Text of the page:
In June, the city of Celina raised eyebrows when it announced that it had outpaced neighboring Frisco in the number of residential building permits that had been issued during a recent cycle.
The assertion marked a milestone that somewhat rendered Celina a beacon for the region’s future: for Celina Development Services Director Dustin McAfee, it’s a signal that Celina is now the fastest-growing residential community in the region, probably in the state and possibly in the nation.
For some, the advent of accelerated growth brings concerns about losing the city’s heritage and identity. For others, it spells opportunity. Either way, the city of Celina has known for years that it is “next” and that growth management is key.
“I would say most cities get caught by surprise by their growth,” McAfee said. “And we haven’t.”
He added that the city was intentional about hiring City Manager Jason Laumer, who has a 10-year development background with the town of Little Elm, and that Laumer in turn has been intentional about hiring staff who have development experience.
“And we’re putting in place everything we need to have in order to better manage our growth,” McAfee said.
Celina’s announcement about surpassing the Frisco figure may have swiveled a regional spotlight on the home of the Bobcats, but that doesn’t mean the city has been shuffling its feet when it comes to preparing for growth.
The city approved an award-winning Downtown Master Plan in 2019 outlining a vision for what is already touted as a sort of crown jewel for the community. It also approved a Celina Trails Master Plan in 2019 and a Parks and Recreation Master Plan in 2020.
From an even higher-level view, Celina approved its newest comprehensive plan in April, moving beyond the previous 2013 plan in the face of significant growth and looking toward the future: the new plan sets its sights on 2040.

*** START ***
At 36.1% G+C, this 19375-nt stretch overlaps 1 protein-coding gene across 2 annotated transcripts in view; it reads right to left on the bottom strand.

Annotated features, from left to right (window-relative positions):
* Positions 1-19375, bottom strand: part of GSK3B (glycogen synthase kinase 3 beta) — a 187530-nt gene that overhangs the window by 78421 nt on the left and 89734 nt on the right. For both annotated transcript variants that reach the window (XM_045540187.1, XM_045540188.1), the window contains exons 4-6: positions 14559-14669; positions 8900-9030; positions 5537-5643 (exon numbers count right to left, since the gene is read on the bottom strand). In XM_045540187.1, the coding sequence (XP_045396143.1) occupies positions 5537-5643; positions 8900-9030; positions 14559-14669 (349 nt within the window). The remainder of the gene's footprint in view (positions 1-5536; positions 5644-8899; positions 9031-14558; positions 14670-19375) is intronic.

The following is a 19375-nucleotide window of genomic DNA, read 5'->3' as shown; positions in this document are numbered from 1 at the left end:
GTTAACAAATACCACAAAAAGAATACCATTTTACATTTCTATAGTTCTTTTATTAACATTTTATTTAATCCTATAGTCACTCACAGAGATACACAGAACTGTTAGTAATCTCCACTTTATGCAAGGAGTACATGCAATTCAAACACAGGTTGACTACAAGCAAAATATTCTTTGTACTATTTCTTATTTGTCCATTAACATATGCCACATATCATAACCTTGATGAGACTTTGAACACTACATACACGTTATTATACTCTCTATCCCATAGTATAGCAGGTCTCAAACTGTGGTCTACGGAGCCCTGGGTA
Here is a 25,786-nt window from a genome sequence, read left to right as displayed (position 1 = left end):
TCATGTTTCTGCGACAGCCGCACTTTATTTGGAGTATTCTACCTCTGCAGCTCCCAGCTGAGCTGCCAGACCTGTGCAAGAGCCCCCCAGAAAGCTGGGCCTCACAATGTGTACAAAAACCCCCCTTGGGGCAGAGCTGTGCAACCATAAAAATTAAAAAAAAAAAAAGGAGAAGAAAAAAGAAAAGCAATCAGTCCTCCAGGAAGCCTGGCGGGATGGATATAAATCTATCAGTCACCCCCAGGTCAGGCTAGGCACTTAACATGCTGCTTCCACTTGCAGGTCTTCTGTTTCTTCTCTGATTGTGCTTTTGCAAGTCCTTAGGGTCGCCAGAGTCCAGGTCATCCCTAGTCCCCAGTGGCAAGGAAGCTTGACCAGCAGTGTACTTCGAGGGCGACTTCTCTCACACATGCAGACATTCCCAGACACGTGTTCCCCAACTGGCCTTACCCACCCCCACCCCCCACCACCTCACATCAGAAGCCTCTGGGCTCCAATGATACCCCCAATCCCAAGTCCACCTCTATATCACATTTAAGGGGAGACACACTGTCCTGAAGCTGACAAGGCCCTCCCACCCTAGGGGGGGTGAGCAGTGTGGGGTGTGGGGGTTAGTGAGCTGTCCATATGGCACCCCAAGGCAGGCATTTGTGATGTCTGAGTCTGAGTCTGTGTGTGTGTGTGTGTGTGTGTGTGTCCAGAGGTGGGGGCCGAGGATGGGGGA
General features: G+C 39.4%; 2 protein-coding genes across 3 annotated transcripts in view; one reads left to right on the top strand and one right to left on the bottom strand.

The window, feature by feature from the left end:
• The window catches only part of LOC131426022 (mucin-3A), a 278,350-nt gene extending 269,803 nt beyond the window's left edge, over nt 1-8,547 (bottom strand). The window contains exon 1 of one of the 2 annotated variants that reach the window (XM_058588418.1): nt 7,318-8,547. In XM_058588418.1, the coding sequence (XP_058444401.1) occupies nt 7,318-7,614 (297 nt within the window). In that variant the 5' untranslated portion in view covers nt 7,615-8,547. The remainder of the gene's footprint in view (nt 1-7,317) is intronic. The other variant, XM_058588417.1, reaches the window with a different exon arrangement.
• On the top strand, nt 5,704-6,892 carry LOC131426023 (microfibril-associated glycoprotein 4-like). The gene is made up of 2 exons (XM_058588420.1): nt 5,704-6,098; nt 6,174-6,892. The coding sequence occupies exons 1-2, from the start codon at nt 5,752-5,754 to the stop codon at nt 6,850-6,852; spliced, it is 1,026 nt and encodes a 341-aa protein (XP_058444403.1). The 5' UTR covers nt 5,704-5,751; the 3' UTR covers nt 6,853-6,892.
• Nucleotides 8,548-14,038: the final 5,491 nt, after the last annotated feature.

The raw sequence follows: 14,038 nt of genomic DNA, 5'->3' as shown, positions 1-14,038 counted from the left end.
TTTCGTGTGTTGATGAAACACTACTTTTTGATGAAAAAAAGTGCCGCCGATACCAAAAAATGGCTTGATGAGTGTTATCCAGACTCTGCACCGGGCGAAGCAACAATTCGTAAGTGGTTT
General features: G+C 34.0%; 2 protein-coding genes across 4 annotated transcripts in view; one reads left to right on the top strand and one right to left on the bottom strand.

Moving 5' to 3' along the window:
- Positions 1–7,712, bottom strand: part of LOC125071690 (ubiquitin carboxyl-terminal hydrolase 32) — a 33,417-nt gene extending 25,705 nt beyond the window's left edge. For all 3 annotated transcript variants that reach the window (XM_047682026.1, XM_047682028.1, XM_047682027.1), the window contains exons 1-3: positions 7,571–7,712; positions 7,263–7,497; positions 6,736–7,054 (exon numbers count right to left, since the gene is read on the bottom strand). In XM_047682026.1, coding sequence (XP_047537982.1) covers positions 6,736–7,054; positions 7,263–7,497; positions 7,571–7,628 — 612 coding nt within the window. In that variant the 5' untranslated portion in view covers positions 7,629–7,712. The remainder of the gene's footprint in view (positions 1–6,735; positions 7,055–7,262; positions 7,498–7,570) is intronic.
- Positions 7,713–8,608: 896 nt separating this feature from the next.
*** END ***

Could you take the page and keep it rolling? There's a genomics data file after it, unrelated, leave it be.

“With Celina being, we believe, probably the fastest-growing city in the nation, how we manage our new growth is extremely important,” McAfee said. “That’s where the comprehensive plan comes into play, because that is the number one policy document for your new development.”
The 273-page comprehensive plan provided on the city website touches on broad themes like equity, economic vitality and a “Green Celina.” In addition to analyzing input from community surveys and outreach efforts, the plan declares city goals for multiple facets of its future, including advocating for land use diversity, encouraging tourism and increasing housing choice both in terms of housing type and price range, a “top goal” for the city.
“The concept of age-in-place was a major topic during community engagement, with many residents expressing concern over the price of housing and not having places for elderly and young adults to live,” the plan states. “By encouraging a mix of housing types, the community will appeal to a variety of residents and thereby foster a differentiator for economic development in Celina within the region.”
So what will Celina look like in 2040?
“I think Celina’s going to be a city with great schools, great parks and all the quality of life benchmarks that people expect,” McAfee said.
With the future ahead, McAfee acknowledges that some of the elements outlined in the comprehensive plan are ambitious.
“But I don’t think there’s anything we can’t get accomplished,” he said.